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Review by Rachel Kendall

Black Shuck Books
ISBN: 978 1 9130328427
533 pp.
£15.99 from blackshuckbooks.co.uk

Artwork by
S.C. Burke, Don Noble and Shane Swank

This book comes with a prerequisite. "Prepare yourselves for a reading experience like no other," says Jim McLeod in the intro. Wise words, because the route this book takes is an elliptical one. It weaves its way through the dark, rat-infested alleyways of the sickest minds, leaving the smallest of clues in its wake. This is not a mystery collection, but it's certainly an enigma. I wouldn't class it as pure horror, though what drives it is horrific. Neither is it a thriller, though it has you on the edge of your seat. It is more like the product of an incestuous coupling of genres. Kelso gives us poetry, philosophy, ritual, mutilation, lustmord, comedy, an imagined conversation between Bill Murray and Kevin Bacon… He puts the oooh in voodoo and the seasoning on the burnt flesh. This book has everything a girl from the right side of the tracks could want. If Dennis Cooper and JG Ballard miraculously yielded an offspring, which mated with William Burroughs, and created a monster that seduced David Lynch, the resulting spawn still wouldn't come close to what The Dregs Trilogy is.

"He returned to Amber Acre later in life, decapitated his parents and fed the remainder of their corpses to crocodiles. But this does not define the man."

Okay, so I've started this review by commenting on what this book isn't. It's hard to say what it is because it won't be pinned down. What I can say is that Kelso has written a remarkably intelligent trilogy of interlocking narratives. There is no singular point of view, no one protagonist, but a series of anecdotal accounts by a cast of characters all touched by evil. Waxing philosophical Kelso asks, what if the all-powerful being were not a kind and just god but a foul and elusive entity hell-bent on destruction? Making his presence known through folklore and the despicable acts of humankind, his potency grows as his story is told and retold through the ages. Repeated and reflected on, the duplicitous nature of oral histories lends itself to these characters' lives. When Kelso says, "She's a girl who's been murdered many times before. When it comes to death, no one is better qualified," he doesn't mean metaphorically.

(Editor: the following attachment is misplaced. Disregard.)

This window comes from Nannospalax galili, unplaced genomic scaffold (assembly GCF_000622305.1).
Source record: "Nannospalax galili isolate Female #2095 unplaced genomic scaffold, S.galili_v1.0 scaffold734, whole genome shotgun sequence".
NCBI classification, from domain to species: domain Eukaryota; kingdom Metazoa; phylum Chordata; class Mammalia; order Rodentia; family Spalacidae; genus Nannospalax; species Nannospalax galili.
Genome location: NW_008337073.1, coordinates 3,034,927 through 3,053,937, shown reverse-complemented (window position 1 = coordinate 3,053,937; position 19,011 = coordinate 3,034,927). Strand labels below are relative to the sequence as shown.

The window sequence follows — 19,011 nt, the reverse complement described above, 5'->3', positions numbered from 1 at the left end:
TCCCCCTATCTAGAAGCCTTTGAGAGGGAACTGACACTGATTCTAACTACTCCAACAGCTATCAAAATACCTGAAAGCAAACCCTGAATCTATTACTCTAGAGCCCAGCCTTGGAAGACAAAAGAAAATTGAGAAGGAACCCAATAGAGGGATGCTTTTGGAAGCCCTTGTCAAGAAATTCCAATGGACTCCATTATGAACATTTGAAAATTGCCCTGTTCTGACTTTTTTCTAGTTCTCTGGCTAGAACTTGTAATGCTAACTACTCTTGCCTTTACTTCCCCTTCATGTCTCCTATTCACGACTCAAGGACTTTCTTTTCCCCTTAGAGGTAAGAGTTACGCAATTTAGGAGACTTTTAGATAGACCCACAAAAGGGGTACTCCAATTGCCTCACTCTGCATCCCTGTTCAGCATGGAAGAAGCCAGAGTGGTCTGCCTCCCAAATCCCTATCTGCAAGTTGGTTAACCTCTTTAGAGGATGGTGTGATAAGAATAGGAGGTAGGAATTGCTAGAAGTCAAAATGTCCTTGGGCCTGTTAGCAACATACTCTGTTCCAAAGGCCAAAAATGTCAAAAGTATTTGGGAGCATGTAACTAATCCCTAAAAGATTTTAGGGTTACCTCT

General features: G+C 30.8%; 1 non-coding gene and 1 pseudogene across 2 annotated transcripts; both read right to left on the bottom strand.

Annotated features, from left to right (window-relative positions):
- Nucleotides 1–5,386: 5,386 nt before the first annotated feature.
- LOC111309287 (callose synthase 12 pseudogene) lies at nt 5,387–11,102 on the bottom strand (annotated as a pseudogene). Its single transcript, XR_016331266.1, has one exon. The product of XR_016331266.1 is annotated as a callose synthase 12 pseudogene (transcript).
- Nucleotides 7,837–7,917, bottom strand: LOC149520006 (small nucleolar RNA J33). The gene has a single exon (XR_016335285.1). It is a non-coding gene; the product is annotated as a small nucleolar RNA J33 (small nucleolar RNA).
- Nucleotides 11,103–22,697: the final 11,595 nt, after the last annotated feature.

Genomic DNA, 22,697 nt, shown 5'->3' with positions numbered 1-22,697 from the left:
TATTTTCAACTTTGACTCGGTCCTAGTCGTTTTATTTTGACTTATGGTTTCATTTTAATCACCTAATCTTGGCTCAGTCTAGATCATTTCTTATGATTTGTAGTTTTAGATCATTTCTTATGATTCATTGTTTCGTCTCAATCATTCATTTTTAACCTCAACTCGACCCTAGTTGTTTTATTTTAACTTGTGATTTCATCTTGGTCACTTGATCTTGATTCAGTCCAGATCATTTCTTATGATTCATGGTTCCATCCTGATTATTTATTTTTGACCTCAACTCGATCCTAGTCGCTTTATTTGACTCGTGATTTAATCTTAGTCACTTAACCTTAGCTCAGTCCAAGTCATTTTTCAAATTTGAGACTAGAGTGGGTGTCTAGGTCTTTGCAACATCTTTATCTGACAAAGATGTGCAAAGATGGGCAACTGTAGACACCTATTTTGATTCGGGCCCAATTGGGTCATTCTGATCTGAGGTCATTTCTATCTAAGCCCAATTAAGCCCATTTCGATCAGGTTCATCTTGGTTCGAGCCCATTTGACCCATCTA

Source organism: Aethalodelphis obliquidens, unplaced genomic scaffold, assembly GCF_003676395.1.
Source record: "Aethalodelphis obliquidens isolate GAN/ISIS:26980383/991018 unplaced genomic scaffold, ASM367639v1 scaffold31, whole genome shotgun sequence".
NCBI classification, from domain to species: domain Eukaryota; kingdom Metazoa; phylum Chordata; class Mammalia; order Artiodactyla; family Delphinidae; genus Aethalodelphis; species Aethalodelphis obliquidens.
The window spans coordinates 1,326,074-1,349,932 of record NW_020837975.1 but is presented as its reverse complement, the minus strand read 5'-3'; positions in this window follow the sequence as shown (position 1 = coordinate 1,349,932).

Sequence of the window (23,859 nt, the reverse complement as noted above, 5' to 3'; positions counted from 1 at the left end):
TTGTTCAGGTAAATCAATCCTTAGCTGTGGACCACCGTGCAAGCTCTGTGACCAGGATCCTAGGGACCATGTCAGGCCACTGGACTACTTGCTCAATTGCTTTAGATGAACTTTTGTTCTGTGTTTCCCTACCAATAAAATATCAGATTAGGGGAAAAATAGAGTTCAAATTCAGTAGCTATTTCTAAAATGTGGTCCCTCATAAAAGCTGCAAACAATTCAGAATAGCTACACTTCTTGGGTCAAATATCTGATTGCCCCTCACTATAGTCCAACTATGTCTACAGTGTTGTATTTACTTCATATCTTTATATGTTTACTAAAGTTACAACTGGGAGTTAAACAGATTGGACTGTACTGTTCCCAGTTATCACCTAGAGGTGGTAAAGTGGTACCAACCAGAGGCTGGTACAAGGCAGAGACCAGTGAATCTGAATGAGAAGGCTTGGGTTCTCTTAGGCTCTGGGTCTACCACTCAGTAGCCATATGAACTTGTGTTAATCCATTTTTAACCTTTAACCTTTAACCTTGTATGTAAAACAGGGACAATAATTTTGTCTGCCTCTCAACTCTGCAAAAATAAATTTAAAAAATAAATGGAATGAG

The transient nature of our existence is a tract that runs throughout the trilogy, the multiple stories, the palimpsest of history. There are residual memories, lives re-animated, recorded, re-played, replicated, repossessed. We are merely copies of copies of copies. In this Kelso suggests we are not the precious, unique individuals we think we are; we're just broken shards from the same block. Our stories are not new. We continue to replay history, learning nothing from our mistakes. There will always be evil as well as good in people and here Kelso allows its blackness to seep into even the most innocent places.

"In the past I have been many other things - Sonorans, Cherokee, Delaware Indians, Tsathoggua, French Canadians, Texans, Irishmen, a Negro and a full-blooded Comanche. I've kept smoke-dried scalps that I had absolutely no intention of ever cashing in. I wanted trophies of death even then."

This trilogy is graphic. Its depictions of drug abuse, paedophilia, rape, serial murder, torture and mutilation are savoured like a post-coital embrace. It is not for the faint of heart, but the philosophical musings that weave in and out of the text somehow hold it together and stop it feeling gratuitous. It makes me think of Belvaux, Poelvoorde and Bonzel's 1992 film "Man Bites Dog" for its ubermensch mentality, and its notion of murder as spectacle. Like Poelvoorde's murderous protagonist, Kelso's characters delight in the free rein he allows them to rhapsodize over the joys of murder, while we, the reader, are urged to come closer, to be a part of the ritual. In so doing we become complicit in these crimes as we watch with awe the images as they are streamed onto our screens.

Ironically one feels, when reading this book, that Kelso is flipping the bird to all those who blamed jazz, heavy metal, horror films, video games etc for the atrocious crimes of the few. Here the world of art is the gateway to barbarity, rather than the cause of it. Kelso takes the notion of censorship and spins it round on his middle finger, in an homage to both high-brow and low.

"He admires the work of Jean Renoir, Baudrillard - even going so far as to quote references he'd memorised from 'Simulacra and Simulation'. He is as aroused by the sculptures and artwork of Marcel Duchamp as he is by a blazing fire or a gutted junkie."

One thing I enjoy about Kelso's fiction is that he doesn't underestimate his reader. Questions are left unanswered, nothing is spelled out, but he leaves a splattering of bloody clues in his wake. This makes The Dregs Trilogy an immersive and provocative read which I recommend highly to anyone who likes a little dismemberment with their fiction.

I would like to end this review with a brief note on the book itself. The narrative is punctuated with reports, lists, newspaper articles, email excerpts, interviews and an array of wonderful images, some of which I have included here. It is printed on good quality paper and the cover has an almost sandy feel, as though the book has been retrieved from a shallow grave and an attempt made to clean it. All in all it's a gorgeously filthy product which deserves the glowing reviews it continues to garner.